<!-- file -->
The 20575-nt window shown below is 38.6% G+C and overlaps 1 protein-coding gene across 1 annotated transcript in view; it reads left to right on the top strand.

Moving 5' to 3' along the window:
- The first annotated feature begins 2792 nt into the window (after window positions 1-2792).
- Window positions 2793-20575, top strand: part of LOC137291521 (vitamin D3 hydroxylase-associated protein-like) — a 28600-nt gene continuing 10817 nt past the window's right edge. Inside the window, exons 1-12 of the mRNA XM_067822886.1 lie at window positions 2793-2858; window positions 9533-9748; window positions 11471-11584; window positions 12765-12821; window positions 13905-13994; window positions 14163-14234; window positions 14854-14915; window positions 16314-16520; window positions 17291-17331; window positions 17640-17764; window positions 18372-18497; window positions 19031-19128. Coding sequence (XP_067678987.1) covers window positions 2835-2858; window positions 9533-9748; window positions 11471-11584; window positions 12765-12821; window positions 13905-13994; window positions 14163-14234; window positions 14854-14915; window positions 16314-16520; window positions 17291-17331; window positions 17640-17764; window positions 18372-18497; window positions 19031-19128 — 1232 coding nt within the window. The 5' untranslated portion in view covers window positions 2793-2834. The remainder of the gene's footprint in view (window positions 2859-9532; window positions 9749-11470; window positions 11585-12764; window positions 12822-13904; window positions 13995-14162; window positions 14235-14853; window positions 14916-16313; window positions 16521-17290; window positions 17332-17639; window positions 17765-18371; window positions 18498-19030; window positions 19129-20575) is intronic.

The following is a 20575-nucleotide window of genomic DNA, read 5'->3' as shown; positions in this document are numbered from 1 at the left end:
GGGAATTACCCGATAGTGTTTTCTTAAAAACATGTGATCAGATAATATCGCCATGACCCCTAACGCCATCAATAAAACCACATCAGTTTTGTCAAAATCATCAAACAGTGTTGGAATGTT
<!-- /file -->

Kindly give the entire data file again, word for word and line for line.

The 20575-nt window shown below is 38.6% G+C and overlaps 1 protein-coding gene across 1 annotated transcript in view; it reads left to right on the top strand.

Moving 5' to 3' along the window:
- The first annotated feature begins 2792 nt into the window (after window positions 1-2792).
- Window positions 2793-20575, top strand: part of LOC137291521 (vitamin D3 hydroxylase-associated protein-like) — a 28600-nt gene continuing 10817 nt past the window's right edge. Inside the window, exons 1-12 of the mRNA XM_067822886.1 lie at window positions 2793-2858; window positions 9533-9748; window positions 11471-11584; window positions 12765-12821; window positions 13905-13994; window positions 14163-14234; window positions 14854-14915; window positions 16314-16520; window positions 17291-17331; window positions 17640-17764; window positions 18372-18497; window positions 19031-19128. Coding sequence (XP_067678987.1) covers window positions 2835-2858; window positions 9533-9748; window positions 11471-11584; window positions 12765-12821; window positions 13905-13994; window positions 14163-14234; window positions 14854-14915; window positions 16314-16520; window positions 17291-17331; window positions 17640-17764; window positions 18372-18497; window positions 19031-19128 — 1232 coding nt within the window. The 5' untranslated portion in view covers window positions 2793-2834. The remainder of the gene's footprint in view (window positions 2859-9532; window positions 9749-11470; window positions 11585-12764; window positions 12822-13904; window positions 13995-14162; window positions 14235-14853; window positions 14916-16313; window positions 16521-17290; window positions 17332-17639; window positions 17765-18371; window positions 18498-19030; window positions 19129-20575) is intronic.

The following is a 20575-nucleotide window of genomic DNA, read 5'->3' as shown; positions in this document are numbered from 1 at the left end:
GGGAATTACCCGATAGTGTTTTCTTAAAAACATGTGATCAGATAATATCGCCATGACCCCTAACGCCATCAATAAAACCACATCAGTTTTGTCAAAATCATCAAACAGTGTTGGAATGTT